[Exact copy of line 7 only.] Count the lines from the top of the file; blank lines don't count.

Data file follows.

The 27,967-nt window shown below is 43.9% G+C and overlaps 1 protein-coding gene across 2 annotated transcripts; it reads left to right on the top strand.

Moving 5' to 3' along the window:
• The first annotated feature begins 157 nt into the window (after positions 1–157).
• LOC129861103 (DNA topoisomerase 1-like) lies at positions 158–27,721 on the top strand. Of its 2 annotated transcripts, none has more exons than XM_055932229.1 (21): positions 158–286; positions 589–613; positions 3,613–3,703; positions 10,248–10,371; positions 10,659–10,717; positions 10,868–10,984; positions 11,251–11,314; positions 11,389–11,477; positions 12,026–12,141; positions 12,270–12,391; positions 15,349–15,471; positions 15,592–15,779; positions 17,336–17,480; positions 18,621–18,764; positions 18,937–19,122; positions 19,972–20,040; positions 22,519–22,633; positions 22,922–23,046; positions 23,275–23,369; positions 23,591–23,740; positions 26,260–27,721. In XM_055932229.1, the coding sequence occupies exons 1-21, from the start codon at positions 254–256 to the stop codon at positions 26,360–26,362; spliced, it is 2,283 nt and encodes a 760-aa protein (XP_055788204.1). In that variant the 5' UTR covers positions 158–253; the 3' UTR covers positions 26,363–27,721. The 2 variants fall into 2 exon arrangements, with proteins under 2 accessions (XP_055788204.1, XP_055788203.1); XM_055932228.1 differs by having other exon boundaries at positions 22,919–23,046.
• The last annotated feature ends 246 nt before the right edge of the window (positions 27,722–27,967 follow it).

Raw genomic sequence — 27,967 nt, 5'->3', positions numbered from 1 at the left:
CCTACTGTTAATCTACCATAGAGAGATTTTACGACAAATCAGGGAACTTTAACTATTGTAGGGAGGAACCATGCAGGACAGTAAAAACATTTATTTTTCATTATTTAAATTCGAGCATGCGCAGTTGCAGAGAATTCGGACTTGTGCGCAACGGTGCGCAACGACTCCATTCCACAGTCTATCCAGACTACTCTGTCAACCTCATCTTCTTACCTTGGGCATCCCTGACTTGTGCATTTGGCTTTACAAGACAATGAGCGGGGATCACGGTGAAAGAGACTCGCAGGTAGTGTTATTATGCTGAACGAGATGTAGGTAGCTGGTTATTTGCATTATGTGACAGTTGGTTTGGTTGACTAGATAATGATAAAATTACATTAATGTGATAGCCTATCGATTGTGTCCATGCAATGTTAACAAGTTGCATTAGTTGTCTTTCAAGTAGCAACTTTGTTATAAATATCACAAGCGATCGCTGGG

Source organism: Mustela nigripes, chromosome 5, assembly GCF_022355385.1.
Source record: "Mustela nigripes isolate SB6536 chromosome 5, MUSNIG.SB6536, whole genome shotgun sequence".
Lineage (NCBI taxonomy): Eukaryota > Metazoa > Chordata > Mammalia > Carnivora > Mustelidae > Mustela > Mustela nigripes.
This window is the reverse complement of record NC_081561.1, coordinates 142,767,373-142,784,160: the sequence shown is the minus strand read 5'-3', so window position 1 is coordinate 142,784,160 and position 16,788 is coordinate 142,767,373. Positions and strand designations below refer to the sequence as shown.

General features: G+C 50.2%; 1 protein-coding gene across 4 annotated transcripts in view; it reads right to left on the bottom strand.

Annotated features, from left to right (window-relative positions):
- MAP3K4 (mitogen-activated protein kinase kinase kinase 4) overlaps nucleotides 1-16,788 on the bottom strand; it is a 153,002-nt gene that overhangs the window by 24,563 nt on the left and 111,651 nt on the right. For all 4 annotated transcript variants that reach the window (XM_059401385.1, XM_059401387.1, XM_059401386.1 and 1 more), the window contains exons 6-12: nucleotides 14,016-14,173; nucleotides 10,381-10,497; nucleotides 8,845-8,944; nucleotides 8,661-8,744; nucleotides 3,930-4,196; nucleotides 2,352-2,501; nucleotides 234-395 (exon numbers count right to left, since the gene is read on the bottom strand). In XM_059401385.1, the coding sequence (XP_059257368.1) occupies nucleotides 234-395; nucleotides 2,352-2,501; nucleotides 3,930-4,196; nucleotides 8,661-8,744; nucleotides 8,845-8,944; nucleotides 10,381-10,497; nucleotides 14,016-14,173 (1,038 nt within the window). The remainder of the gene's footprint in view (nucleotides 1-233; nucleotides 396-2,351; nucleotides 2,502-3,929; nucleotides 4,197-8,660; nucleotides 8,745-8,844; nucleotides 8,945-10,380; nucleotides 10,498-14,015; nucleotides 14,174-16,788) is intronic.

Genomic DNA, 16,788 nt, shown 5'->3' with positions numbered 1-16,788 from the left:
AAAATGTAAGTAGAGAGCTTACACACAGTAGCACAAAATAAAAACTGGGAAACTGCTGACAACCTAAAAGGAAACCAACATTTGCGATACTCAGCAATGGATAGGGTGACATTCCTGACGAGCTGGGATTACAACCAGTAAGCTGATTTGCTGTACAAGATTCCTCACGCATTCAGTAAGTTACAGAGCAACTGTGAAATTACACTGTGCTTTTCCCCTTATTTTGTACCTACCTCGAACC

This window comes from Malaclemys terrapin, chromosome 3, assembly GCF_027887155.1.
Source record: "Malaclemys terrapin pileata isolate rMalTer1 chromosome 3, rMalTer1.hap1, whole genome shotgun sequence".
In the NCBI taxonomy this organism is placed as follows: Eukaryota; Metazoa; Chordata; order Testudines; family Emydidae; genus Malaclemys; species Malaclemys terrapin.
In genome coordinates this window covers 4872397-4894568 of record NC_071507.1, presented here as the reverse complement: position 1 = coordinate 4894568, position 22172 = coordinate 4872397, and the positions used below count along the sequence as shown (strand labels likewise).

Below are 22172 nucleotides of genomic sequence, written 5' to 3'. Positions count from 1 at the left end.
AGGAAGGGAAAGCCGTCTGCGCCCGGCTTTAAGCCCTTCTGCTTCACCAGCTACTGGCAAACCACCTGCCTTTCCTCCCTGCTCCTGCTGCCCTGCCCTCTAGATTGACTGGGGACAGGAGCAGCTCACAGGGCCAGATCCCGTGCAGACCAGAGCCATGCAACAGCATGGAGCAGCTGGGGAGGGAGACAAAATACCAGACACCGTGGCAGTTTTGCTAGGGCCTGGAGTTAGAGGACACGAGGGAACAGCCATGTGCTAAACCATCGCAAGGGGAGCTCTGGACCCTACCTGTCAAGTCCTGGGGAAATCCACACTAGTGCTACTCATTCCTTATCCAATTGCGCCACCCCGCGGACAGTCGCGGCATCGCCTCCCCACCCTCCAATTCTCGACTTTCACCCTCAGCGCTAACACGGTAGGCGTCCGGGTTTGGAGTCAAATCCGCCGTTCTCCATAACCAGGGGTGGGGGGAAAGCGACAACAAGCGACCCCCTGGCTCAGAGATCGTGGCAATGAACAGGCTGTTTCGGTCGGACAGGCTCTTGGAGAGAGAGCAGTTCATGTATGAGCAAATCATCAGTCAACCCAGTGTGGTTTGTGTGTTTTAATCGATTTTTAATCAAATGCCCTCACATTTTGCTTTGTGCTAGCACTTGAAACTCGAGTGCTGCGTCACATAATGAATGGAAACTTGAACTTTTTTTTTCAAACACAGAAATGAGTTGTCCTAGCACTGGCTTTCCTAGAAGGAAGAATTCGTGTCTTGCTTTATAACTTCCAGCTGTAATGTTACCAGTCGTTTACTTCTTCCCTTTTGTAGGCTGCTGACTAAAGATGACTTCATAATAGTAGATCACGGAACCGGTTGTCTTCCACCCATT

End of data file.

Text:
CCTACTGTTAATCTACCATAGAGAGATTTTACGACAAATCAGGGAACTTTAACTATTGTAGGGAGGAACCATGCAGGACAGTAAAAACATTTATTTTTCATTATTTAAATTCGAGCATGCGCAGTTGCAGAGAATTCGGACTTGTGCGCAACGGTGCGCAACGACTCCATTCCACAGTCTATCCAGACTACTCTGTCAACCTCATCTTCTTACCTTGGGCATCCCTGACTTGTGCATTTGGCTTTACAAGACAATGAGCGGGGATCACGGTGAAAGAGACTCGCAGGTAGTGTTATTATGCTGAACGAGATGTAGGTAGCTGGTTATTTGCATTATGTGACAGTTGGTTTGGTTGACTAGATAATGATAAAATTACATTAATGTGATAGCCTATCGATTGTGTCCATGCAATGTTAACAAGTTGCATTAGTTGTCTTTCAAGTAGCAACTTTGTTATAAATATCACAAGCGATCGCTGGG